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I am coding a c project, that needs that the user enters a N*N square of integers : that's to say an input of N lines of N integers. The algo works fine.

Now I want the user to input N lines of N integers each of consecutive integers are separated by a space. Here, I don't have the right usage of scanf, because I tried to declare integers array but I was not able to deal with the spacing.

I tried something like this, very unnatural and failing :

int i=0;
int j=0;

int N;
scanf("%d",&N);

char c[N][2*N-1];

while(i < N){
    scanf("%s",&c[i]);
    i++;
}

i=0;
j=0;
while (i<N){
    while (j<N){
        c[i][j]=c[i][2*j]-48;
        j++;
    }
    j=0;
    i++;
}

Can someone help ?

Best, Newben

share|improve this question
8  
You might want to work on your acceptance rate, it may encourage more answers .. just a friendly suggestion that hopefully will help. –  Levon Jul 6 '12 at 20:47
    
Ok, thanks for the advice ! –  Newben Jul 6 '12 at 20:49
    
If you need a "square", why is your array declared as a "rectangle"? Where did 2*N-1 as the second dimension come from? –  AndreyT Jul 6 '12 at 20:53
    
Style is important. In future, please try to keep it tidier. –  Wug Jul 6 '12 at 21:02
    
Because at the n-th input, the user jumps to line so press the enter key –  Newben Jul 6 '12 at 21:03
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1 Answer

up vote 1 down vote accepted

If I understood what your original code was supposed to do then this code should actually do it (and print it out again just to prove it worked).

You need to dynamically allocate the array since it's variable size ( In C99 you could use variable sized arrays on the stack but that's really a different discussion ).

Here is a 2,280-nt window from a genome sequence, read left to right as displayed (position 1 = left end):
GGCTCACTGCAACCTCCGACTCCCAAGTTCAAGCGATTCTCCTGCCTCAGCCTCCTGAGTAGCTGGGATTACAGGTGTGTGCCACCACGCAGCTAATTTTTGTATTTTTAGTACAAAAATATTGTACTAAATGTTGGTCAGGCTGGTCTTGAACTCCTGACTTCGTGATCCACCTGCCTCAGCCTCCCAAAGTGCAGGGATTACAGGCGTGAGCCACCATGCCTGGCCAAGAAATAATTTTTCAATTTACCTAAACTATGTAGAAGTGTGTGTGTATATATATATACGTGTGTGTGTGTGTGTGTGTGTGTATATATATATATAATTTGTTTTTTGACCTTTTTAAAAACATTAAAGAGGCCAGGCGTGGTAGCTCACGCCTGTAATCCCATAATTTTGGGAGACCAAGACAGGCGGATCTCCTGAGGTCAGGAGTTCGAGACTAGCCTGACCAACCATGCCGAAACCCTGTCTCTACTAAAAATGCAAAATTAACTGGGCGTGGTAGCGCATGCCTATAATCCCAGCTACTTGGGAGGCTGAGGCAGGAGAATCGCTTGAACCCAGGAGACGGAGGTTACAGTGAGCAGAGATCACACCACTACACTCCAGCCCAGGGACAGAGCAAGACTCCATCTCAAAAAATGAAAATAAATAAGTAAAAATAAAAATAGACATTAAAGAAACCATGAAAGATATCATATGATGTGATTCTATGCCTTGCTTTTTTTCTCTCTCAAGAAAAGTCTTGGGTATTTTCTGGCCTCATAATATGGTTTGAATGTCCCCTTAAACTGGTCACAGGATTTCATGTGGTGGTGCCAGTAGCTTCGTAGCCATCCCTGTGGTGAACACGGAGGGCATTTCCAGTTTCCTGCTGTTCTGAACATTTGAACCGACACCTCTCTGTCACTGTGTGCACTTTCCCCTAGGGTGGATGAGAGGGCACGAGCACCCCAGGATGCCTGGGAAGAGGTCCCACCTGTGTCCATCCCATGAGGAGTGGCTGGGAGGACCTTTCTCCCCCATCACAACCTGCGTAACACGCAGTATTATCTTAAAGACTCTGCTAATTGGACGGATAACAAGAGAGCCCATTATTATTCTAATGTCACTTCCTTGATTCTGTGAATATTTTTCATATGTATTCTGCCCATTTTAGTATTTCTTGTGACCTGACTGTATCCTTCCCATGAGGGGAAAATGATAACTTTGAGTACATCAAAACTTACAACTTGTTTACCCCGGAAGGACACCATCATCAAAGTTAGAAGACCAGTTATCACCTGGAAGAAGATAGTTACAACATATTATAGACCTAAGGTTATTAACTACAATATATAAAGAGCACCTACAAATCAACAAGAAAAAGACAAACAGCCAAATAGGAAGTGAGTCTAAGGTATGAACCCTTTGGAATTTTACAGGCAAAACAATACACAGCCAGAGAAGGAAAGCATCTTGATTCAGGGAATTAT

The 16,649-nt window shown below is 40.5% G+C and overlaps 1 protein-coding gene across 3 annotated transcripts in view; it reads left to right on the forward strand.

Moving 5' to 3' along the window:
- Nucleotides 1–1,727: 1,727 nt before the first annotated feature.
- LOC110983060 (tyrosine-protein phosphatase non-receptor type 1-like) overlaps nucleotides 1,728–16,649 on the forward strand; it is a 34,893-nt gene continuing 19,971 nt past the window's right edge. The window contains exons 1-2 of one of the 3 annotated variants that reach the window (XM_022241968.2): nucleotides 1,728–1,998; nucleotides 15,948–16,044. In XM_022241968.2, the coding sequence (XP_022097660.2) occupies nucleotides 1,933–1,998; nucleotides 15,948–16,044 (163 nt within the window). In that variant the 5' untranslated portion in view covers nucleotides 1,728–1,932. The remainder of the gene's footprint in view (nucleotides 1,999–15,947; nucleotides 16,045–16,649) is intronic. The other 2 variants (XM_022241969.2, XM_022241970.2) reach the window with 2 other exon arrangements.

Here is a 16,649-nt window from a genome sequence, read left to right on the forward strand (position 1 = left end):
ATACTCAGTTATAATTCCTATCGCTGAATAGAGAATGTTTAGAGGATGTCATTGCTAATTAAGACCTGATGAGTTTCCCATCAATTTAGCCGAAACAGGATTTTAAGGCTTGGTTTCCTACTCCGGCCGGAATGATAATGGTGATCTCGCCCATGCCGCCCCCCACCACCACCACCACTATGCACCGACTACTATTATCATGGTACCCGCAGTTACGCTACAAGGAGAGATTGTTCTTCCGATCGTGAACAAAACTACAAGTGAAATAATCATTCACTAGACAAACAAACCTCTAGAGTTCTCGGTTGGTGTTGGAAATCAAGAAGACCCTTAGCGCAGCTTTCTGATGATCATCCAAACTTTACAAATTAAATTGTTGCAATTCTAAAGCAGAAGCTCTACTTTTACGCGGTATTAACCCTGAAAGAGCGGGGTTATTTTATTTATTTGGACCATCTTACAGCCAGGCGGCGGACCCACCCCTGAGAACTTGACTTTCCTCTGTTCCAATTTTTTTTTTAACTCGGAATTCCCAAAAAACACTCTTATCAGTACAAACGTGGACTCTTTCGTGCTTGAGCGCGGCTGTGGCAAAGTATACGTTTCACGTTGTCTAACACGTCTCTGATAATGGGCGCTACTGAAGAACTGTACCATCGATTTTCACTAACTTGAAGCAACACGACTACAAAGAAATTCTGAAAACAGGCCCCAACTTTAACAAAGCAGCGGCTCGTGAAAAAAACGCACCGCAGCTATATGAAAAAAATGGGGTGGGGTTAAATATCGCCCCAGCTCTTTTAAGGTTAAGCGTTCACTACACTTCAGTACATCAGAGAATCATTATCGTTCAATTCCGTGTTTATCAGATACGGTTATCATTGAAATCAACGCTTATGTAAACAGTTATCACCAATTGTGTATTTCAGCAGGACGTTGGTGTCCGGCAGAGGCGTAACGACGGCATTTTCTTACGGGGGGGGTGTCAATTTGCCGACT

scanf will automatically ignore white-space between the integers (including spaces and new-lines) so you don't need to parse that out manually.

#include <stdlib.h>
#include <stdio.h>

int main()
{
    int i=0, j=0, N;
    int **c;

    scanf("%d",&N);

    c = malloc(N*sizeof(int*));

    for (i=0;i<N;i++)
    {
        c[i] = malloc(N*sizeof(int));
        for (j=0;j<N;j++)
        {
            scanf("%d",&c[i][j]);
        }
    }

    for (i=0;i<N;i++)
    {
        for (j=0;j<N;j++)
        {
            printf("%d ",c[i][j]);
        }
        printf("\n");
        free(c[i]);
    }
    free(c);
    return 0;
 }  

C99 alternative without malloc/free for completeness (I'v never liked this C99 feature since there's no way to check that the was/is enough space on the stack):

#include <stdlib.h>
#include <stdio.h>

int main()
{
    int i=0, j=0, N;

    scanf("%d",&N);

    int c[N][N];

    for (i=0;i<N;i++)
    {
        for (j=0;j<N;j++)
        {
            scanf("%d",&c[i][j]);
        }
    }

    for (i=0;i<N;i++)
    {
        for (j=0;j<N;j++)
        {
            printf("%d ",c[i][j]);
        }
        printf("\n");
    }
    return 0;
 }  
share|improve this answer
    
I can't really judge because my compier doesn't support malloc and free... –  Newben Jul 6 '12 at 21:09
2  
@Newben What C compiler doesn't support malloc() and free()? Are you doing #include stdlib.h> What happens or how do you know it doesn't support these two functions? –  Levon Jul 6 '12 at 21:11
    
Yes I did, but I have numbers of error –  Newben Jul 6 '12 at 21:12
1  
What erros do you get if you try to compile my code? –  Pete Fordham Jul 6 '12 at 21:15
2  
I'm honestly not trying to be in any way offensive, but if you not familiar with dynamic memory allocation or pointers you should read a book on programming in C before you post here again. –  Pete Fordham Jul 6 '12 at 21:26
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